Another factor that plays a role in the feminist outlook is the issue of educational opportunity. With the constant growth of industries and the attempts to maintain poverty within a certain level, it is the reason behind many controversial issues that have affected those who are least opportunistic. “If American higher education is in the process of undergoing a fundamental restructuring such that yet again it is women and people of color who are at risk…” (186). This economic cycle of limiting opportunities for those who are less likely to surpass their class status has circulated the mainstream economic system for quite a while. If we compare the education accessible in ‘Third World’ countries to the educational opportunities sustained in the U.S today, once can notion that it is still women and people of color who are less likely to attend prestigious schools where they can get a ‘well balanced supplemental education’ or any education for that matter.

These forms of oppression make us question whether or not the evolution of women oppression has surpassed throughout geographical locations. Do women of ‘Third World’ countries and the U.S. differ? Are they not both oppressed and limited to opportunities that are more available to men and the dominate norm? These limitations reflected onto women due to certain limitations, enables the construction of ideologies that enable us to keep considering possibilities outside of the norm and helps us challenge them.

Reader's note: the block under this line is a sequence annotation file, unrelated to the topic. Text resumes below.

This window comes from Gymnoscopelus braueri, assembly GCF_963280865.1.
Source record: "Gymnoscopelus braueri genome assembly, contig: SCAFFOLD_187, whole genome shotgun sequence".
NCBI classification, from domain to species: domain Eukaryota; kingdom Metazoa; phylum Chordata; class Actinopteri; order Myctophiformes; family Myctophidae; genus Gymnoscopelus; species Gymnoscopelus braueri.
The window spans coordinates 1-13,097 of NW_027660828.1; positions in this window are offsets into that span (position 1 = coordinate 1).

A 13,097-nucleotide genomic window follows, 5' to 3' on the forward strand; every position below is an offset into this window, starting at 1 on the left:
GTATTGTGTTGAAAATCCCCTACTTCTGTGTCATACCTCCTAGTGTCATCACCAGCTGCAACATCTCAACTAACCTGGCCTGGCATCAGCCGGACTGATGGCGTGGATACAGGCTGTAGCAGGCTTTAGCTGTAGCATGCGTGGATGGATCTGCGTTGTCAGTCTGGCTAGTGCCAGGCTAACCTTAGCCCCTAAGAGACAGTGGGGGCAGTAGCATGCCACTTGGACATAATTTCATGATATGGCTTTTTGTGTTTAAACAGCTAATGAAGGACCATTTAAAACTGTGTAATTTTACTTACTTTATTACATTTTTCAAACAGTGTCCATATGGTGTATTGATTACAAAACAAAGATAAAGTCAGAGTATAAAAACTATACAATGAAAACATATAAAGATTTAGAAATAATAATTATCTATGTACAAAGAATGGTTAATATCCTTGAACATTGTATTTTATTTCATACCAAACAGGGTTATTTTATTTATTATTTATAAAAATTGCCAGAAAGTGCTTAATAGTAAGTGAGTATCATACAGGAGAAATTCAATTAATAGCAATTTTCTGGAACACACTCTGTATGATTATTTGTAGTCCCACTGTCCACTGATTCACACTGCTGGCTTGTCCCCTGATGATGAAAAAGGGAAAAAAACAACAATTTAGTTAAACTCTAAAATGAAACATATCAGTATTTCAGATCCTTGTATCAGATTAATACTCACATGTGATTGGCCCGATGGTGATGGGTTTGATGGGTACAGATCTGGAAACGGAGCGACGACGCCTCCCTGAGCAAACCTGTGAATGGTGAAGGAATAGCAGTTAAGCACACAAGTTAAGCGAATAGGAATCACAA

Categories: Group Two · Jennifer R

4 responses so far ↓

  •   bphess09 // Oct 8th 2011 at 10:54 am


    Nice post! Your opening paragraph centralized around the identity of “women” in comparison to “woman” was well done. Continue to develop that idea with more textual support because I really like the direction you’re going as you start the preceding paragraph further describing the identity of Third World women through the lens of the working woman.

    Looking towards your next post I would be interested to see if you can incorporate the identity of transnational feminism (start to scratch the surface in your last paragraph!)Lastly, make sure at the beginning to state the name of Mohanty’s book because an outside reader would have no idea what “her book” was. I think you have a really nice basis and would just like you to consider a few things when revising your next post, good work!